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Unschooled Kids Learn by Following Their Own Interests

According to the U.S. Department of Education, about 1.1 million children were home-schooled in 2003, the most recent year for which statistics are available. That is up from 850,000 in 1999 and represents a 29 percent increase.  Education experts estimate that about 10 percent of the home-schooled population is "unschooled," meaning that there might be as many as 110,000 young people being educated in this way.  A significant part of the growth in home schooling has been among Christian conservatives who shunned public and private schools for reasons that included curriculum, school violence and social trends. These parents often seek highly structured curricula suited to their conservative beliefs.

"It is not suited either to all kids or all parents," said Tom Hatch, a professor at Columbia University Teachers College in New York City. "It requires students with considerable curiosity and independence, who come up with and get interested in questions and can sustain some interest in them."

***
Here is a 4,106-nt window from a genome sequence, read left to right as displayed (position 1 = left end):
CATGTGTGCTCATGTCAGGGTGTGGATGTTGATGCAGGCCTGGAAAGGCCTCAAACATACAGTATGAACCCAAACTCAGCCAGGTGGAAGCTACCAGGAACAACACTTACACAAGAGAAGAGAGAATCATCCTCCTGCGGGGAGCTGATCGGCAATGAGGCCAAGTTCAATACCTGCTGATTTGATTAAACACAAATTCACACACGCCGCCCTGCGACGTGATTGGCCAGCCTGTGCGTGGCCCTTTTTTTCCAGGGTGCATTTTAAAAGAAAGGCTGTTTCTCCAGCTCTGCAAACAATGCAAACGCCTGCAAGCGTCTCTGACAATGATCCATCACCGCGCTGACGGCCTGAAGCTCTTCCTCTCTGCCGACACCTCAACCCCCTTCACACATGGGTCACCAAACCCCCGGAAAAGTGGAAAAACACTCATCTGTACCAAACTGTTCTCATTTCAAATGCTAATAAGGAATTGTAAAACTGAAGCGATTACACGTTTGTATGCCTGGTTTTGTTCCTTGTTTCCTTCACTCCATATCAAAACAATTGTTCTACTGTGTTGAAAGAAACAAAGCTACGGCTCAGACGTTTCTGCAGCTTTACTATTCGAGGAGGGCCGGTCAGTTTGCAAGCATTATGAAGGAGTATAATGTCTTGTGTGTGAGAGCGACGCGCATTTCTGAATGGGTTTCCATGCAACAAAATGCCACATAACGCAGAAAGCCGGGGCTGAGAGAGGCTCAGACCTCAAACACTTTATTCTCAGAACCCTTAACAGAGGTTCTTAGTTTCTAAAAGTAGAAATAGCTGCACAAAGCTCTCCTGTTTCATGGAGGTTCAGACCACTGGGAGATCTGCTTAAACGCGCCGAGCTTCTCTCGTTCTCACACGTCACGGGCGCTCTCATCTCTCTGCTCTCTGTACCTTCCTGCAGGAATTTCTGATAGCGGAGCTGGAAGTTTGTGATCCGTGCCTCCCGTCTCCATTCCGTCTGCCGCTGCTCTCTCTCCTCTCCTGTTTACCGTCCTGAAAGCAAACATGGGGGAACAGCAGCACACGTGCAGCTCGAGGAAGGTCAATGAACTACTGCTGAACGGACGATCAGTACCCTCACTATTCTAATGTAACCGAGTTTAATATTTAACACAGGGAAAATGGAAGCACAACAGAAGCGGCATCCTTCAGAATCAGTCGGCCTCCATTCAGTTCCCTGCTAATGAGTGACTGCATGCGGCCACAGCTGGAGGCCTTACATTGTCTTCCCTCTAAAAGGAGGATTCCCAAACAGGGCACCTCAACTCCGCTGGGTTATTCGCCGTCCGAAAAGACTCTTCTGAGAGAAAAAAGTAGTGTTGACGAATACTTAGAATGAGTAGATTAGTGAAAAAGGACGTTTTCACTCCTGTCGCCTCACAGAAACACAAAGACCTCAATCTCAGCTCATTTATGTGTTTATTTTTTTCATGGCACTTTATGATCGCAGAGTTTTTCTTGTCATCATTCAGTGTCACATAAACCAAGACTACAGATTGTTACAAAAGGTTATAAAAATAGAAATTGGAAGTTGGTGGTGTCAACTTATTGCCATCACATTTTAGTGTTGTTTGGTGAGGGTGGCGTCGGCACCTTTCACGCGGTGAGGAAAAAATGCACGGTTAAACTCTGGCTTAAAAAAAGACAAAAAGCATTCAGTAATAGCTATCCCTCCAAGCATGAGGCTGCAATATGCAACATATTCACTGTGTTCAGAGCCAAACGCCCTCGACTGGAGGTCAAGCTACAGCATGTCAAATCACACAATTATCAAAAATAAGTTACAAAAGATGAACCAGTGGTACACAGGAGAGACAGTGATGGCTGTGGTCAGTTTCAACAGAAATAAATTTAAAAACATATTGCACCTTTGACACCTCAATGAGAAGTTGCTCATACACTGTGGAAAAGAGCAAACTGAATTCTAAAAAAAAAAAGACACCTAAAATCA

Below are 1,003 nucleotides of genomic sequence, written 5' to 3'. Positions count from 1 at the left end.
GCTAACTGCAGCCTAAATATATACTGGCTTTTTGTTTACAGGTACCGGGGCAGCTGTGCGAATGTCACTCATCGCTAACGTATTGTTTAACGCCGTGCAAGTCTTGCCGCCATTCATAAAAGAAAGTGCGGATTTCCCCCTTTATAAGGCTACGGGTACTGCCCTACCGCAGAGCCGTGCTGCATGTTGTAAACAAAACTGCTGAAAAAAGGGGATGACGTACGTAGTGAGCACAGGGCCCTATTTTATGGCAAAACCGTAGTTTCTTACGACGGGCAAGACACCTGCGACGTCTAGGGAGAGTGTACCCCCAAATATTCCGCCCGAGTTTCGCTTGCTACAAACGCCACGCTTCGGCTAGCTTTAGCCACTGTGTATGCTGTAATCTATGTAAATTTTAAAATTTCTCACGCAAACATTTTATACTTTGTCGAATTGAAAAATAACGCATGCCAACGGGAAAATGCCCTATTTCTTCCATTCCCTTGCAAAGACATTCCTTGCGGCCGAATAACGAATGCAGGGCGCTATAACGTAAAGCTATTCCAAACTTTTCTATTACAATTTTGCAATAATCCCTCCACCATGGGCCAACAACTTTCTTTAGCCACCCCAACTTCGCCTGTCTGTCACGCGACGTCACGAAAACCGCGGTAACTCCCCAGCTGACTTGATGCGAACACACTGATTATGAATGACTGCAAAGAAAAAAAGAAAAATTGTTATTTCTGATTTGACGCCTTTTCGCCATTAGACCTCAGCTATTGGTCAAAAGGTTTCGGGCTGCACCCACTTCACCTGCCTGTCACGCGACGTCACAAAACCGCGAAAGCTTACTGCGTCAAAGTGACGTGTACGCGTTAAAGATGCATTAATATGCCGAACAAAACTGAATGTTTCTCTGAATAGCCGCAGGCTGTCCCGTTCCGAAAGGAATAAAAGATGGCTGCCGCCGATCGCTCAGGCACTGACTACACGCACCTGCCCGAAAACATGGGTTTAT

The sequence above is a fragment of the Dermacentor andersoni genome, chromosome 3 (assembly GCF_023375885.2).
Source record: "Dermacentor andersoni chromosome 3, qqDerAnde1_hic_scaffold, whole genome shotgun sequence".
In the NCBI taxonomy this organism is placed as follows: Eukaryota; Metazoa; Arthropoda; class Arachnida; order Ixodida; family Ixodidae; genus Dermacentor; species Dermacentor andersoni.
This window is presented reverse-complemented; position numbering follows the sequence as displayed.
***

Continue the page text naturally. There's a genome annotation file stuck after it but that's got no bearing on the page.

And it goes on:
"I don't think you can apply that to all schools," said Hatch in defense of traditional schools. "It's so hard to predict what opportunities and interests students will have in 20 years, or what the job market will be like in 15 or 20 years from now. I don't think anybody, schools or parents, can base their instruction primarily on that."

This article appeared in the October 22, 2006 edition of the Standard Times.

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